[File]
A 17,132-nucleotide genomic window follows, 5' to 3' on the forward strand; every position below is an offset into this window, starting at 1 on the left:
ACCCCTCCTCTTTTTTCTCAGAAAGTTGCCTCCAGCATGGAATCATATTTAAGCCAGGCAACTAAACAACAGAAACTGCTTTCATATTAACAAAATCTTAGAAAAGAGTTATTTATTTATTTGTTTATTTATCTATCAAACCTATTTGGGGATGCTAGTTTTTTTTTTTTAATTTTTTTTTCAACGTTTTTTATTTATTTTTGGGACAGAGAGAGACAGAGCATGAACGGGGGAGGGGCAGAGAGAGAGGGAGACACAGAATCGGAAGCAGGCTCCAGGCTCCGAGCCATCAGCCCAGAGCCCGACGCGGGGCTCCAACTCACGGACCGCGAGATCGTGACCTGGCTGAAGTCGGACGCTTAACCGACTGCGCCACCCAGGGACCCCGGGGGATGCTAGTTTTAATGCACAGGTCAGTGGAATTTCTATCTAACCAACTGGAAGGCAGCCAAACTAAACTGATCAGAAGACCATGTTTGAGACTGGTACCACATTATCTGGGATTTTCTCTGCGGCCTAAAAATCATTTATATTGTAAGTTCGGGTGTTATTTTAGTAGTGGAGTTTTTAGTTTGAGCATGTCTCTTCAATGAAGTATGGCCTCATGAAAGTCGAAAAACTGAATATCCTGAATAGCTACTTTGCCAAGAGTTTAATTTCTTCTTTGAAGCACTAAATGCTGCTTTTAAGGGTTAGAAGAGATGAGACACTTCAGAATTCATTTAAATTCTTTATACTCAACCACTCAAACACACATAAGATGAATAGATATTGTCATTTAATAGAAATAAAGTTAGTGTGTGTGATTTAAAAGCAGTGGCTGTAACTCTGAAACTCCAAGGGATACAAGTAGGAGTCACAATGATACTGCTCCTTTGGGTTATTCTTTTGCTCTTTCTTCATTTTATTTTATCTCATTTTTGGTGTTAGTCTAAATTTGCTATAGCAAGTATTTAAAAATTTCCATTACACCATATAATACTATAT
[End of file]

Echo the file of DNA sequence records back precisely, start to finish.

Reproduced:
A 17,132-nucleotide genomic window follows, 5' to 3' on the forward strand; every position below is an offset into this window, starting at 1 on the left:
ACCCCTCCTCTTTTTTCTCAGAAAGTTGCCTCCAGCATGGAATCATATTTAAGCCAGGCAACTAAACAACAGAAACTGCTTTCATATTAACAAAATCTTAGAAAAGAGTTATTTATTTATTTGTTTATTTATCTATCAAACCTATTTGGGGATGCTAGTTTTTTTTTTTTAATTTTTTTTTCAACGTTTTTTATTTATTTTTGGGACAGAGAGAGACAGAGCATGAACGGGGGAGGGGCAGAGAGAGAGGGAGACACAGAATCGGAAGCAGGCTCCAGGCTCCGAGCCATCAGCCCAGAGCCCGACGCGGGGCTCCAACTCACGGACCGCGAGATCGTGACCTGGCTGAAGTCGGACGCTTAACCGACTGCGCCACCCAGGGACCCCGGGGGATGCTAGTTTTAATGCACAGGTCAGTGGAATTTCTATCTAACCAACTGGAAGGCAGCCAAACTAAACTGATCAGAAGACCATGTTTGAGACTGGTACCACATTATCTGGGATTTTCTCTGCGGCCTAAAAATCATTTATATTGTAAGTTCGGGTGTTATTTTAGTAGTGGAGTTTTTAGTTTGAGCATGTCTCTTCAATGAAGTATGGCCTCATGAAAGTCGAAAAACTGAATATCCTGAATAGCTACTTTGCCAAGAGTTTAATTTCTTCTTTGAAGCACTAAATGCTGCTTTTAAGGGTTAGAAGAGATGAGACACTTCAGAATTCATTTAAATTCTTTATACTCAACCACTCAAACACACATAAGATGAATAGATATTGTCATTTAATAGAAATAAAGTTAGTGTGTGTGATTTAAAAGCAGTGGCTGTAACTCTGAAACTCCAAGGGATACAAGTAGGAGTCACAATGATACTGCTCCTTTGGGTTATTCTTTTGCTCTTTCTTCATTTTATTTTATCTCATTTTTGGTGTTAGTCTAAATTTGCTATAGCAAGTATTTAAAAATTTCCATTACACCATATAATACTATAT